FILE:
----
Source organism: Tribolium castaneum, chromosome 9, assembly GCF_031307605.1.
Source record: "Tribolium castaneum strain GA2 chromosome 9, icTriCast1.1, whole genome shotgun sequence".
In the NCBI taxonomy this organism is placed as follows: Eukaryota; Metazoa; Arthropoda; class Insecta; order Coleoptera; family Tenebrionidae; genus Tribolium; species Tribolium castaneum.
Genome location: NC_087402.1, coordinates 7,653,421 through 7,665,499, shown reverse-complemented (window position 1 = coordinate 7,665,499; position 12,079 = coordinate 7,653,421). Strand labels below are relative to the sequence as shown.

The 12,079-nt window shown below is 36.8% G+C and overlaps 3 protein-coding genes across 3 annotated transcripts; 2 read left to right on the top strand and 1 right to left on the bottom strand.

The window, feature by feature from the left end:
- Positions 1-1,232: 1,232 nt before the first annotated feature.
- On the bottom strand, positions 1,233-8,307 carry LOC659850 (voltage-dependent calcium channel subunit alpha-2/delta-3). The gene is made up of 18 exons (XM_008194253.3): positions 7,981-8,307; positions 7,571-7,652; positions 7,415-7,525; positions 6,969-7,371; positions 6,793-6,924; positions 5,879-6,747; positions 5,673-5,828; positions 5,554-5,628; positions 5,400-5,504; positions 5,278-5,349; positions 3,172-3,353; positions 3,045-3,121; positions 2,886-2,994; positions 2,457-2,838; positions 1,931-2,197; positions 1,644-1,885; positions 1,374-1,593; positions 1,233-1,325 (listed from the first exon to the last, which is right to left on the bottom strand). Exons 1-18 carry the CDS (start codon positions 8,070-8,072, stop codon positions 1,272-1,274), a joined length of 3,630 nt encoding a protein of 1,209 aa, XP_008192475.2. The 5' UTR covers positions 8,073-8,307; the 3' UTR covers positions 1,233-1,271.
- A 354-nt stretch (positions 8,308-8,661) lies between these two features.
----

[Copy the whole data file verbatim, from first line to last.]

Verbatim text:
Source organism: Tribolium castaneum, chromosome 9, assembly GCF_031307605.1.
Source record: "Tribolium castaneum strain GA2 chromosome 9, icTriCast1.1, whole genome shotgun sequence".
In the NCBI taxonomy this organism is placed as follows: Eukaryota; Metazoa; Arthropoda; class Insecta; order Coleoptera; family Tenebrionidae; genus Tribolium; species Tribolium castaneum.
Genome location: NC_087402.1, coordinates 7,653,421 through 7,665,499, shown reverse-complemented (window position 1 = coordinate 7,665,499; position 12,079 = coordinate 7,653,421). Strand labels below are relative to the sequence as shown.

The 12,079-nt window shown below is 36.8% G+C and overlaps 3 protein-coding genes across 3 annotated transcripts; 2 read left to right on the top strand and 1 right to left on the bottom strand.

The window, feature by feature from the left end:
- Positions 1-1,232: 1,232 nt before the first annotated feature.
- On the bottom strand, positions 1,233-8,307 carry LOC659850 (voltage-dependent calcium channel subunit alpha-2/delta-3). The gene is made up of 18 exons (XM_008194253.3): positions 7,981-8,307; positions 7,571-7,652; positions 7,415-7,525; positions 6,969-7,371; positions 6,793-6,924; positions 5,879-6,747; positions 5,673-5,828; positions 5,554-5,628; positions 5,400-5,504; positions 5,278-5,349; positions 3,172-3,353; positions 3,045-3,121; positions 2,886-2,994; positions 2,457-2,838; positions 1,931-2,197; positions 1,644-1,885; positions 1,374-1,593; positions 1,233-1,325 (listed from the first exon to the last, which is right to left on the bottom strand). Exons 1-18 carry the CDS (start codon positions 8,070-8,072, stop codon positions 1,272-1,274), a joined length of 3,630 nt encoding a protein of 1,209 aa, XP_008192475.2. The 5' UTR covers positions 8,073-8,307; the 3' UTR covers positions 1,233-1,271.
- A 354-nt stretch (positions 8,308-8,661) lies between these two features.